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Debate on 'no-seniors zones' heats up

By Lee Jaeeun

Published : May 16, 2024 - 15:35

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A public pool with eight 50-meter lanes at Jecheon Sports Training Center in North Chungcheong Province, which opened on May 3, where a debate about banning older people has erupted (Jecheon Sports Training Center) A public pool with eight 50-meter lanes at Jecheon Sports Training Center in North Chungcheong Province, which opened on May 3, where a debate about banning older people has erupted (Jecheon Sports Training Center)

The debate has intensified over indoor spaces barring older people, notably sparked by local reports of residents in Jecheon, North Chungcheong Province, debating on online forums whether to designate a newly opened public swimming pool as a "no-seniors zone."

One commenter posted: “People over 65 use the pool in a very dirty way, such as urinating in the water, and complain a lot, which ruins the atmosphere. Their use should be restricted.” The pool in question, reportedly a state-of-the-art public pool with eight 50-meter lanes, opened May 3.

Another commenter added: “There are older men who don't shower before entering the pool and just get into the lane. Some even urinate in the shower. Furthermore, they don't yield to fast swimmers in the lane.”

Other commenters opposed the notion that older people might be banned from using the public facility, fearing it could encourage more age-based exclusions.

Such "no-seniors zones" are akin to "no-kids zones," which have recently surfaced in South Korea by restaurants and cafes claiming that children accompanying their parents disrupt quiet or sophisticated atmospheres exclusively for adults.

A cafe sign reads: A cafe sign reads: "No-seniors zone (no entry for elderly over 60)." (The Qoo)

The controversy over no-seniors zones in the country began in May 2023 when a photo posted in a Theqoo discussion forum showed a cafe door with the words, “No-seniors zone (no entry for elderly over 60)," written on it. Next to it was a sticker saying "Guide dogs welcome."

Also, in September 2023, an employee of a Billy Angel franchise cafe told an older customer, “You have stayed at this cafe too long.” The employee even gave the customer a message telling him to leave, saying, “Due to you, young customers don't come in here at all.” The franchise later published an official apology.

Such incidents have emerged amid growing concern over public manifestations of intolerance and discrimination in South Korean society, according to observers. “The continuous emergence of ‘no-someone zones’ in Korean society means that exclusion among groups is increasing, while efforts to understand each other are disappearing,” said Lee Min-ah, a sociology professor at Chung-Ang University.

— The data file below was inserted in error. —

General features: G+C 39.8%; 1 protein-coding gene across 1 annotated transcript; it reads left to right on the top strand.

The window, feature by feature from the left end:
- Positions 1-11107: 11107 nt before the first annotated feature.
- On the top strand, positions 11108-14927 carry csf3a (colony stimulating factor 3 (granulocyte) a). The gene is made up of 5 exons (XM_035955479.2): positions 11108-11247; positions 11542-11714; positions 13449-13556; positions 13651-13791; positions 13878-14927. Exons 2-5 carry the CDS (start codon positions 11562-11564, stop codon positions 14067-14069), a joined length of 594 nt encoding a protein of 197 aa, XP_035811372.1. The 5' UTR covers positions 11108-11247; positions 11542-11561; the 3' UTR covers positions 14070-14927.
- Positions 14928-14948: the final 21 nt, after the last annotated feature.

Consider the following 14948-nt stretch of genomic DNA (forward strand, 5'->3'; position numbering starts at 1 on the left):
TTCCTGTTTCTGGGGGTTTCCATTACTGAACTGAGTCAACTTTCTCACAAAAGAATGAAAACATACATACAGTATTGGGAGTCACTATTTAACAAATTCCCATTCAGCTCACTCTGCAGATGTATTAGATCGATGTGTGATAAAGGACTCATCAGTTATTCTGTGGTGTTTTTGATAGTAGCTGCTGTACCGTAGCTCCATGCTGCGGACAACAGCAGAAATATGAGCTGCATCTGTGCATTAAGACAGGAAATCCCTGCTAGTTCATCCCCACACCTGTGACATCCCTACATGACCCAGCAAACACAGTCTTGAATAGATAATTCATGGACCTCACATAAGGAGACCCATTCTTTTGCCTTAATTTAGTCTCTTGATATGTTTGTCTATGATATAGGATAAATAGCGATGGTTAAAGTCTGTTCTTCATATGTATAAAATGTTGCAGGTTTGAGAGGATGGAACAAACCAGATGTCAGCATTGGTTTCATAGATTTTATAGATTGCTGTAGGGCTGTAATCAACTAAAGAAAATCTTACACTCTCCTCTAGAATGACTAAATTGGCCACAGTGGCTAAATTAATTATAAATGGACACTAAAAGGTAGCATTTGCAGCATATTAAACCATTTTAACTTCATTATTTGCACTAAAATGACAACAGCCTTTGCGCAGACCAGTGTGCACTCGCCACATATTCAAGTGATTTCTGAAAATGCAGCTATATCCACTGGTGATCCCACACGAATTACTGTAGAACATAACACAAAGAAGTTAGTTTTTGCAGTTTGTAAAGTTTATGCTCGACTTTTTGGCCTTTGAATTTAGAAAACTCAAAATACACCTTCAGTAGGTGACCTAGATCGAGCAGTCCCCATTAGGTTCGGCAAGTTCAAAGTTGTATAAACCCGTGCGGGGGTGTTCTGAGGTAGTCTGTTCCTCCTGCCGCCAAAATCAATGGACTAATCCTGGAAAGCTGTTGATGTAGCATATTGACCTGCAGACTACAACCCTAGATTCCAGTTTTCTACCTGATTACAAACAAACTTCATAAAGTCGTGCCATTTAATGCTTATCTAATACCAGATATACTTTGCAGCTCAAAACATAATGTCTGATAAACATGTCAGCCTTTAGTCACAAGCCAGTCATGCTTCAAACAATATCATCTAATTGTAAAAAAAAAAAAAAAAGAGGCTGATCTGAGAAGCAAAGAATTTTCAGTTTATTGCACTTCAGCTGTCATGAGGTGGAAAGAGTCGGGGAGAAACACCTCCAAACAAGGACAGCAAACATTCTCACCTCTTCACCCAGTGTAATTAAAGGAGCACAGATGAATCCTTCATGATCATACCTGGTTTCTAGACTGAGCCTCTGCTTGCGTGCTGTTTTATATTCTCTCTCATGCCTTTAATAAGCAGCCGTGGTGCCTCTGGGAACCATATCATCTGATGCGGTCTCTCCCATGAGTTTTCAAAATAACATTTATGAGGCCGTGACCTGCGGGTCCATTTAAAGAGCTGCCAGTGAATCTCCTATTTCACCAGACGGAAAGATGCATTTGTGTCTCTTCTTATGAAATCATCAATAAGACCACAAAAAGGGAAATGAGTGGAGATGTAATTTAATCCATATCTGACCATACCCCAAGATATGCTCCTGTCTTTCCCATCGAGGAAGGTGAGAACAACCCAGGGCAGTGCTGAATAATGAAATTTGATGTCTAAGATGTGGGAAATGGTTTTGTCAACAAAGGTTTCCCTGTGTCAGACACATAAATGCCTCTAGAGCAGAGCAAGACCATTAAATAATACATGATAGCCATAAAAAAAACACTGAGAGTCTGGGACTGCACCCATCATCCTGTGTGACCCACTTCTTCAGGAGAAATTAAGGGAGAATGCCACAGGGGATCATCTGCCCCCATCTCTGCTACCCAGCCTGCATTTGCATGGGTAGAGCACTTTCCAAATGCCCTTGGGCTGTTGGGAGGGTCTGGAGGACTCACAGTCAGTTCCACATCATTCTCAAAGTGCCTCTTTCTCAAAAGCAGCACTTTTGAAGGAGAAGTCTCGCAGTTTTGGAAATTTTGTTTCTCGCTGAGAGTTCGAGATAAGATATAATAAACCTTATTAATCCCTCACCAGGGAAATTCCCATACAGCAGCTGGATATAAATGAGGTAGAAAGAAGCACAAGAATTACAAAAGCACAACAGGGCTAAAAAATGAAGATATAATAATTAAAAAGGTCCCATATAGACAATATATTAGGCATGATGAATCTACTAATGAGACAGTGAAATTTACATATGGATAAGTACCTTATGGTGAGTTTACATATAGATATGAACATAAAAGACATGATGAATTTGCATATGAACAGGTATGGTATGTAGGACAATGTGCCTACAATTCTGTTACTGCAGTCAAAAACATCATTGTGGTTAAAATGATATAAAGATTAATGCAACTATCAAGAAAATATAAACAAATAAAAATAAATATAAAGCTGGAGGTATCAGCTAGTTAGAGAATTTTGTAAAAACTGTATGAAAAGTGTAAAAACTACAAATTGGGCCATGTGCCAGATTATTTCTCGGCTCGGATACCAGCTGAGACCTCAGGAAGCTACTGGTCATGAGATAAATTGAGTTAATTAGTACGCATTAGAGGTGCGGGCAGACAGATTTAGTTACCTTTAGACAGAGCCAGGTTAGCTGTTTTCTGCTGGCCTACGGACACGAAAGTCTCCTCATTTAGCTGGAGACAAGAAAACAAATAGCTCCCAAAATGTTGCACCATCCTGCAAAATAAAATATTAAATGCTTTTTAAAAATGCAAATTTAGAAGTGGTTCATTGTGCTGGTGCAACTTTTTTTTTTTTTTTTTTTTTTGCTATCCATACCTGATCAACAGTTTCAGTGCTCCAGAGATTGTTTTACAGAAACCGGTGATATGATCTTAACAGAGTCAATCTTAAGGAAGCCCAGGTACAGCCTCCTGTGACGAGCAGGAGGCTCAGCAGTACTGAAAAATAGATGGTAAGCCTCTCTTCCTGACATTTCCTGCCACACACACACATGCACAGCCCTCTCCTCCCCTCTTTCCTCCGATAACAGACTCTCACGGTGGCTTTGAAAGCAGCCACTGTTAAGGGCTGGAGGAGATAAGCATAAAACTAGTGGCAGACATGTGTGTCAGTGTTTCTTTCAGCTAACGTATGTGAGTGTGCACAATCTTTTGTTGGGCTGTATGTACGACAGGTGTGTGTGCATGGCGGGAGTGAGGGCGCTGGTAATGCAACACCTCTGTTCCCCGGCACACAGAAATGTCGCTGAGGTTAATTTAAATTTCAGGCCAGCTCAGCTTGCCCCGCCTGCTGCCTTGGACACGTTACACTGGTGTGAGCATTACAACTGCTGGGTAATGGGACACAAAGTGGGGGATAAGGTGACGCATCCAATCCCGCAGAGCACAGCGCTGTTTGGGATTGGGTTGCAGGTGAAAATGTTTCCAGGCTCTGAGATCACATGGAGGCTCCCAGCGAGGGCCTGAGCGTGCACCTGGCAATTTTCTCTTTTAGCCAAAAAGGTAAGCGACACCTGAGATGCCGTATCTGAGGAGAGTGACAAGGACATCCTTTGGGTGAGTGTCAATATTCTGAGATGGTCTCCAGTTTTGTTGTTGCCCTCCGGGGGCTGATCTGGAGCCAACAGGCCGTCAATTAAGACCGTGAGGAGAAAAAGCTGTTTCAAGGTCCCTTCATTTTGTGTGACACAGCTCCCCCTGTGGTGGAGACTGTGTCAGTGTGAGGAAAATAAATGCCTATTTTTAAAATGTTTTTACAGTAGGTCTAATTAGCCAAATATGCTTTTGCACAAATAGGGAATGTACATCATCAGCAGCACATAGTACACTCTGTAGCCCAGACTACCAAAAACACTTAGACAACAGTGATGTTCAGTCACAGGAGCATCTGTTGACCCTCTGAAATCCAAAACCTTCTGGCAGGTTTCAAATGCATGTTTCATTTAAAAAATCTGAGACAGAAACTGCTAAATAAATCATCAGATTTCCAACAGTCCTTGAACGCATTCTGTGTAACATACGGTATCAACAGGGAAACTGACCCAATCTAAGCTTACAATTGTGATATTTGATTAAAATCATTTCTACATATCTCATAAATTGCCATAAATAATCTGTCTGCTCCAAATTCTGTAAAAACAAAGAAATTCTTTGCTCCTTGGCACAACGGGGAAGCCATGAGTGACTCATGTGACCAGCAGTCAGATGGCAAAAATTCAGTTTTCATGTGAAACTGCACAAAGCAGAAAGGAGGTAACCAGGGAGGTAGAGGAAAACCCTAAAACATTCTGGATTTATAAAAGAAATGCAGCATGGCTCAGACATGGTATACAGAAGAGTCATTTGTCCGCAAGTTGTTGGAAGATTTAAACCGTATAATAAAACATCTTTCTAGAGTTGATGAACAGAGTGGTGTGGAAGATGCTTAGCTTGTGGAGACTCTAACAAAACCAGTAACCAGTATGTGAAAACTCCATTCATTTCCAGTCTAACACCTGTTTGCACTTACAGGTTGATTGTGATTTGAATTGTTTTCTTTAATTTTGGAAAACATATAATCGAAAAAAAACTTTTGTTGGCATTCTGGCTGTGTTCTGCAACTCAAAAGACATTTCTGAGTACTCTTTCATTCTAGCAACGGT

Experts said that the emergence of no-seniors zones reflects younger generations' negative perceptions of older people, which has worsened due to divisions and conflict between generations here, amid a lack of mutual understanding and communication.

Nonetheless, they stressed that banning customers based on their age is explicit discrimination, and that Korean society needs to move from its current age-differentiated society to being an age-integrated society.

“It is inappropriate to generalize about all older people. Claims that older people are 'dirty' and should be excluded from pools show prejudice and lack of understanding,” said Hur Jun-soo, a professor of social welfare studies at Soongsil University. “In general, ageism should be recognized as a serious form of discrimination in the same context as racism, sexism and ableism.”

“In other countries, ageism is treated very seriously, with legal consequences for the parties involved. As Korea is projected to be a super-aged society in 2025, each generation should try to understand the others.”

The number of people aged 65 or older is expected to reach 10.51 million in 2025, or 20.3 percent of the total population, putting the country on the threshold of a super-aged society, according to the data from Statistics Korea.

Hur also stressed, “There are few to no administrative or legal bases to sanction age discrimination under the current law. We need to establish a legal basis upon which to punish blatant discrimination against a certain group of people."

Article 11 of the country's Constitution states: “There shall be no discrimination in political, economic, social or cultural life on account of sex, religion or social status.” The National Human Rights Commission of Korea cited this clause in 2017 in its ruling that "no-kids zones" constitute acts of discrimination and are illegal. Still, the NHRCK lacks the legal authority to enforce its ruling on businesses, and thus its ruling remains only a "recommendation."